Chroma, a Canadian property management platform that manages rent through coordinated payment installments, is looking to help renters pay their rent each month.
“There is very little being done for tenant experience, especially in terms of flexible payment accommodations for renters,” Chroma’s co-founder and CEO Myles Shedden tells STOREYS. “We want to help landlords do a better job.”
Shedden previously worked in global operations at Skip the Dishes, where he assisted with the rollout of the delivery platform supporting Canadian, Australian, UK, Italian, and Irish businesses. Now he wants to take what he learned in managing stakeholders and provide relief for renters.
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He believes renters are at a disadvantage because credit markets misprice the risk of renters, particularly when it comes to their rent. And he thinks credit checks are not a good predictor of someone’s financial reliability.
“Credit checks don’t capture one of the biggest expenses: rent. We just think people use them because they are so easy to use,” says Shedden, adding that Chroma’s flagship product, ChromaRent, does not perform any credit checks on prospects.
“Credit scores should count rent because those people are making those payments. Whether you are paying a loan or making a significant payment — rent is your biggest expense, it should count, and that’s what we’re building [with Chroma].”
To apply, renters need to provide their proof of income (bank statements), verify their lease details as well as their identification. After the assessment they speak directly with Shedden so that “he can understand the needs of each client from the start,” he says.
The service, which is accessible via a web application, costs renters $10 a month, $120 a year. Renters then work out an installment plan (currently it’s twice a month) to pay back Chroma. So, if rent is $1,000 a month, it is converted to a debt payment of $1,000 and then can be broken down into two installments of $500. Chroma fronts the full amount so there are no late payment fees, while also supporting those who could pose a risk to getting dinged for insufficient funds.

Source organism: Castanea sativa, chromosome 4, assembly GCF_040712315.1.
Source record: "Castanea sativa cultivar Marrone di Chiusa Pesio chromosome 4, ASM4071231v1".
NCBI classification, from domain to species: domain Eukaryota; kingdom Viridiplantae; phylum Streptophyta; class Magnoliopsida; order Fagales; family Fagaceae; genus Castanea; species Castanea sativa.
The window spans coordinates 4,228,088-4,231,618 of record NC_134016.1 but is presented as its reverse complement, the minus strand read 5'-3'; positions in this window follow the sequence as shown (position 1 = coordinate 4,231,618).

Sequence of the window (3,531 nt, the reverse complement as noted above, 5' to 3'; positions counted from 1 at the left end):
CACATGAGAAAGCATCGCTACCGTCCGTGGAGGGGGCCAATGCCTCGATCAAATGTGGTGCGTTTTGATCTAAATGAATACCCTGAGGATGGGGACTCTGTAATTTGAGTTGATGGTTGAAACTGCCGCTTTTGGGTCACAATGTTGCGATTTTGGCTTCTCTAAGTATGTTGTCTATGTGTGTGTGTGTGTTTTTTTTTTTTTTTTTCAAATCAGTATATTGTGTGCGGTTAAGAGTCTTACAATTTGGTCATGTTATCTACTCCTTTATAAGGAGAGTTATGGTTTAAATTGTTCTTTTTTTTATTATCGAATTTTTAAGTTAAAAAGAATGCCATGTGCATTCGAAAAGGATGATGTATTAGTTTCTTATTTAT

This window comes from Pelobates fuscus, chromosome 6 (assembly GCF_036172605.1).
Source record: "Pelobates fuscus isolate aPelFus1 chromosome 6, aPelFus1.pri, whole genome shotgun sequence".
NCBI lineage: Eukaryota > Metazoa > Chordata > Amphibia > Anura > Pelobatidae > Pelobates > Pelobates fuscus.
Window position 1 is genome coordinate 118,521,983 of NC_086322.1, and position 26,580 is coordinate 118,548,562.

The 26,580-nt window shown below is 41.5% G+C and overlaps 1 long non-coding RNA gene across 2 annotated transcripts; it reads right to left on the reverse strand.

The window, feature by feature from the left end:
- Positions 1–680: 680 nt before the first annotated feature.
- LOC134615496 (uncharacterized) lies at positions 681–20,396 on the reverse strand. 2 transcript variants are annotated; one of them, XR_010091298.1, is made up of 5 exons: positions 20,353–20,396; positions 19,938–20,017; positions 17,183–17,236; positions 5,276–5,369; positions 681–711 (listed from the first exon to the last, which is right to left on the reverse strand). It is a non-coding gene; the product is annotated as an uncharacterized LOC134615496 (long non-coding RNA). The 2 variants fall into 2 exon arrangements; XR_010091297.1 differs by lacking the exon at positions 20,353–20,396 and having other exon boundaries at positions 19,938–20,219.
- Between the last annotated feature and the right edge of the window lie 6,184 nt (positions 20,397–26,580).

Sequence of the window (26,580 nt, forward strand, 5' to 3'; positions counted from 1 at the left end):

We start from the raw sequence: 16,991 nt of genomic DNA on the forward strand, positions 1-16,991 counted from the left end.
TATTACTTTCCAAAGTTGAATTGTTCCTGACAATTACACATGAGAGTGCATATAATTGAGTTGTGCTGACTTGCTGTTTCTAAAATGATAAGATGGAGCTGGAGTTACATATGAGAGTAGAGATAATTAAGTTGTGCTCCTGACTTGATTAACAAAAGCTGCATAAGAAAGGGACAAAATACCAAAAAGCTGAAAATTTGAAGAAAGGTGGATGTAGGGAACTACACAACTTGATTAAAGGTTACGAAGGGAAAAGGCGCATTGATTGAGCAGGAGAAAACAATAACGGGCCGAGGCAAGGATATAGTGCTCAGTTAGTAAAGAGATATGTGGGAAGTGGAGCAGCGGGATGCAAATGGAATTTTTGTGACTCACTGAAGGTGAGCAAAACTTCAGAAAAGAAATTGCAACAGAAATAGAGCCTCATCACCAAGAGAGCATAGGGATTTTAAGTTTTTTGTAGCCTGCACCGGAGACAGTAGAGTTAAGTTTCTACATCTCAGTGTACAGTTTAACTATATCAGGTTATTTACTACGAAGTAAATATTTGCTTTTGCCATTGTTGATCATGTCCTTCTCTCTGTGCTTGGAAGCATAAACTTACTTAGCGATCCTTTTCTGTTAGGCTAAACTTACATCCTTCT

“You tell us the day you want to pay rent, and you tell us when you want to pay us back,” says Shedden. “Our platform offers e-transfer, pre-authorized debit, and soon credit. Renters choose how they would like to pay.”
Chroma, which was founded in late 2020, initially served as a payment platform solely for landlords. The platform now allows renters to build their credit in real-time so that tenants can have a clear reference of their past payments for the future. Chroma has an integration with Equifax, which is different from having to rely on references of past landlords to prove someone is reputable. Also, credit bureaus do not know each renter or landlord, so there is no easy way to manage risk, the company says.
“The biggest problem in the renting space is the lack of continuity — you have to start over every single time — and the best thing you can do is call up an old landlord, which no one really does anymore,” says Shedden. ‘We’re the only platform in Canada where a landlord can track e-transfers.”
Shedden says they have been “building quietly” and raised a pre-seed round from venture capital firms, including Toronto-based Alate Partners, Alberta’s Accelerate Partners, and the University of Calgary’s UCeed Social Impact Fund. Many backers are proptech venture capital funds that have a social impact arm, meaning they have a mandate for returns based on investment decision and on social impact.
“I think the most important thing is that housing is becoming unattainable for the average Canadian, prices have soared compared to wage and income growth, and an entire generation, particularly those under 40, are getting left behind,” says Shedden.
Chroma is planning to “100% go further into lending” in the future. Their upcoming product, ChromaDeposits, will pay the upfront damage deposit for renters, and then renters will pay Chroma back. It is expected to launch in March.
“Companies that issue credit make or break by their ability to price risk. We want to rebuild that trust through different criteria,” says Shedden.
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